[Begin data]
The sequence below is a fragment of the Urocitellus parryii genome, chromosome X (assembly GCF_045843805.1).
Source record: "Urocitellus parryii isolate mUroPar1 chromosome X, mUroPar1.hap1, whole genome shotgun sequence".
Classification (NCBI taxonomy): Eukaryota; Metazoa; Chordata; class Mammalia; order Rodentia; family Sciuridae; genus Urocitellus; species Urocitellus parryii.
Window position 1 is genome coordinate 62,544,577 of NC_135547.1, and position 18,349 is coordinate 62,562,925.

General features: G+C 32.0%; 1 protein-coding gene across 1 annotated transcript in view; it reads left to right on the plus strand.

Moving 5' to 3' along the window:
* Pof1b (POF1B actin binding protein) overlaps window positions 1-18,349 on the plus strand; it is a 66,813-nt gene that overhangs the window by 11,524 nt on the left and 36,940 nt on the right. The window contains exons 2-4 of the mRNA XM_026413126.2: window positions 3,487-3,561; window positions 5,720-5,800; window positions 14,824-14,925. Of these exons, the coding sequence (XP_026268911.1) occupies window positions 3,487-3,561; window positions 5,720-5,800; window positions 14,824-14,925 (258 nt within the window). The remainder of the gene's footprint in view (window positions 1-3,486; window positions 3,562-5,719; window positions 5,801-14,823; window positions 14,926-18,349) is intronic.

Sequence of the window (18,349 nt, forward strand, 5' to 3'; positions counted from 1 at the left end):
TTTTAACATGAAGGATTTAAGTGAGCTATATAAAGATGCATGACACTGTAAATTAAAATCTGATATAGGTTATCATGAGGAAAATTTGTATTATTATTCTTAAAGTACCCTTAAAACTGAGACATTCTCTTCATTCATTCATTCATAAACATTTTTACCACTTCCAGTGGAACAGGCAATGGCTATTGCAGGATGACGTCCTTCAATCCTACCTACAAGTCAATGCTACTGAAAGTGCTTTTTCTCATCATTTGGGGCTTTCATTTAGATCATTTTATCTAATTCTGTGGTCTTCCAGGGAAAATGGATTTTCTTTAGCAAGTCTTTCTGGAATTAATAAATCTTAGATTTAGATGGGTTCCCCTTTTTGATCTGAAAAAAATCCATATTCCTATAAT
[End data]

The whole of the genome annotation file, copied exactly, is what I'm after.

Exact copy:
The sequence below is a fragment of the Urocitellus parryii genome, chromosome X (assembly GCF_045843805.1).
Source record: "Urocitellus parryii isolate mUroPar1 chromosome X, mUroPar1.hap1, whole genome shotgun sequence".
Classification (NCBI taxonomy): Eukaryota; Metazoa; Chordata; class Mammalia; order Rodentia; family Sciuridae; genus Urocitellus; species Urocitellus parryii.
Window position 1 is genome coordinate 62,544,577 of NC_135547.1, and position 18,349 is coordinate 62,562,925.

General features: G+C 32.0%; 1 protein-coding gene across 1 annotated transcript in view; it reads left to right on the plus strand.

Moving 5' to 3' along the window:
* Pof1b (POF1B actin binding protein) overlaps window positions 1-18,349 on the plus strand; it is a 66,813-nt gene that overhangs the window by 11,524 nt on the left and 36,940 nt on the right. The window contains exons 2-4 of the mRNA XM_026413126.2: window positions 3,487-3,561; window positions 5,720-5,800; window positions 14,824-14,925. Of these exons, the coding sequence (XP_026268911.1) occupies window positions 3,487-3,561; window positions 5,720-5,800; window positions 14,824-14,925 (258 nt within the window). The remainder of the gene's footprint in view (window positions 1-3,486; window positions 3,562-5,719; window positions 5,801-14,823; window positions 14,926-18,349) is intronic.

Sequence of the window (18,349 nt, forward strand, 5' to 3'; positions counted from 1 at the left end):
TTTTAACATGAAGGATTTAAGTGAGCTATATAAAGATGCATGACACTGTAAATTAAAATCTGATATAGGTTATCATGAGGAAAATTTGTATTATTATTCTTAAAGTACCCTTAAAACTGAGACATTCTCTTCATTCATTCATTCATAAACATTTTTACCACTTCCAGTGGAACAGGCAATGGCTATTGCAGGATGACGTCCTTCAATCCTACCTACAAGTCAATGCTACTGAAAGTGCTTTTTCTCATCATTTGGGGCTTTCATTTAGATCATTTTATCTAATTCTGTGGTCTTCCAGGGAAAATGGATTTTCTTTAGCAAGTCTTTCTGGAATTAATAAATCTTAGATTTAGATGGGTTCCCCTTTTTGATCTGAAAAAAATCCATATTCCTATAAT